(05/03/2011) With their long snout, furry body, soft eyes, and, at times, upright stance, tree kangaroos often remind me of the muppets. Of course, if there were any fairness in the world, the muppets would remind me of tree kangaroos, since kangaroos, or macropods, have inhabited the Earth for at least 5 million years longer than Jim Henson’s muppets. But as a child of the 1980s, I knew about muppets well before tree kangaroos, which play second fiddle in the public imagination to their bigger, boxing cousins. This is perhaps surprising, as tree kangaroos possess three characteristics that should make them immensely popular: they are mammals, they are monkey-like (and who doesn't like monkeys?), and they are desperately 'cute'.
Elephants: the gardeners of Asia's and Africa's forests
(04/25/2011) It seems difficult to imagine elephants delicately tending a garden, but these pachyderms may well be the world's weightiest horticulturalist. Elephants both in Asia and Africa eat abundant amounts of fruit when available; seeds pass through their guts, and after expelled—sometimes tens of miles down the trail—sprouts a new plant if conditions are right. This process is known by ecologists as 'seed dispersal', and scientists have long studied the 'gardening' capacities of monkeys, birds, bats, and rodents. Recently, however, researchers have begun to document the seed dispersal capacity of the world's largest land animal, the elephant, proving that this species may be among the world's most important tropical gardeners.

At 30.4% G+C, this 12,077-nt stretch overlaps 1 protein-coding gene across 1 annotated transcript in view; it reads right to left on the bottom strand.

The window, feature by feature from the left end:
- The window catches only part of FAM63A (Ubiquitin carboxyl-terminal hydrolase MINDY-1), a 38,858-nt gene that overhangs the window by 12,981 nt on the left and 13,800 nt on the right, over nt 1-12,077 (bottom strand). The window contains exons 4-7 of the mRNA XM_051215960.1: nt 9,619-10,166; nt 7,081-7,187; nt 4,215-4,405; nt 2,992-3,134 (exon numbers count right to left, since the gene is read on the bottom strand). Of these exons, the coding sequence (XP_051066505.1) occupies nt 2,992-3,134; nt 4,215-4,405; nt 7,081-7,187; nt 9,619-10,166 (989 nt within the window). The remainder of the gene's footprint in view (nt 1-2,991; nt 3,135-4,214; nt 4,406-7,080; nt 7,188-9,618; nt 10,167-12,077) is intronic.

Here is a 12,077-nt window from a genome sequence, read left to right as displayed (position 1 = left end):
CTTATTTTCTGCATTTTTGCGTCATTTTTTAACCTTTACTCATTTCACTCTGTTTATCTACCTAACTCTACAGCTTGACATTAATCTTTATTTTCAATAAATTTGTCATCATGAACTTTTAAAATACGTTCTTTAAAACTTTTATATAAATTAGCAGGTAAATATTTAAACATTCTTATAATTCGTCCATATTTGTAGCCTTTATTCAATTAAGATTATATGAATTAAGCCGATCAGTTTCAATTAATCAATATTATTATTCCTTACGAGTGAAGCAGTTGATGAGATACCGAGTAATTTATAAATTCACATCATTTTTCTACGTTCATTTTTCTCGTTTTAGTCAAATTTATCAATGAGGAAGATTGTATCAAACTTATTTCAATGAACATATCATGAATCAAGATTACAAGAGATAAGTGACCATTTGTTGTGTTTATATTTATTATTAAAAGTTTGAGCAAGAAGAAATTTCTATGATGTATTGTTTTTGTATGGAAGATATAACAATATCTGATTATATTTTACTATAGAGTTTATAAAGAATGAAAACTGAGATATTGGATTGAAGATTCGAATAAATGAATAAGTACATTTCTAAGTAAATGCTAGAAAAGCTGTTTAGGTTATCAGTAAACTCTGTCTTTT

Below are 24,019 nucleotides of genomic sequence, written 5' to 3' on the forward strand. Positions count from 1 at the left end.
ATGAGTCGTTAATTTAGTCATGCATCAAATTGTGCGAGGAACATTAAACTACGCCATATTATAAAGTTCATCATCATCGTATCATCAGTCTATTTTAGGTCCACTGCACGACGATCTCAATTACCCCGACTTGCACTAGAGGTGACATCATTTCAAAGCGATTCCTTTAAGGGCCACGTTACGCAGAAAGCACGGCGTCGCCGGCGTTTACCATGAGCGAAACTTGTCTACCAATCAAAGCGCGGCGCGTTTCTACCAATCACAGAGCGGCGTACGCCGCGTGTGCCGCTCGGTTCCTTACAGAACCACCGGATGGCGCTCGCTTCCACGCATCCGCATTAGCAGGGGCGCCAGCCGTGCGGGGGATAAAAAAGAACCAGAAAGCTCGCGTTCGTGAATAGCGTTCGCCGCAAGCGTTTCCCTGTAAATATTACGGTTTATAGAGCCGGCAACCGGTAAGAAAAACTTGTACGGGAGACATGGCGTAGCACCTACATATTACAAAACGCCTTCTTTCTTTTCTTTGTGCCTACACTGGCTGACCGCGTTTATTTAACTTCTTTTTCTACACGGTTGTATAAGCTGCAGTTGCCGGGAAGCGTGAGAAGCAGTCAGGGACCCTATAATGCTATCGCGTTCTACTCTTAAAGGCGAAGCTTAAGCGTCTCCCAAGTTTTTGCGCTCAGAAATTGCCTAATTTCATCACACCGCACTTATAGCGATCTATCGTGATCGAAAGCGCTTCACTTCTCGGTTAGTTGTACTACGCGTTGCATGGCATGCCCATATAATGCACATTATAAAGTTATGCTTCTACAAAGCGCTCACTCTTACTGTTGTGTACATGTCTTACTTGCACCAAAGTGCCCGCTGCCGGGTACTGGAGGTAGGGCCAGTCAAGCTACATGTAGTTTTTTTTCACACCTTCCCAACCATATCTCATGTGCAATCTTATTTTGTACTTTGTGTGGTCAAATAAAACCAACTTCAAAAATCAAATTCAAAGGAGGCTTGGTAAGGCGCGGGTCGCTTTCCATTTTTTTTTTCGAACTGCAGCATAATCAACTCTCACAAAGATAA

Vietnam creates reserve for newly-discovered, nearly-extinct mammal, the saola
(04/14/2011) The Vietnam government and local people have approved a Saola Natural Reserve to protect one of the world's most endangered—and most elusive—mammals. Only discovered by the outside world in 1992, the saola (Pseudoryx nghetinhensis) inhabits the lush forests of the Annamite Mountains. No one knows how many saola remain, but it has been classified as Critically Endangered as it is likely very few. Recently, conservationist William Robichaud told mongabay.com that the saola was "perhaps the most spectacular zoological discovery of the 20th century", comparing it only to the discovery of the okapi in central Africa in 1900.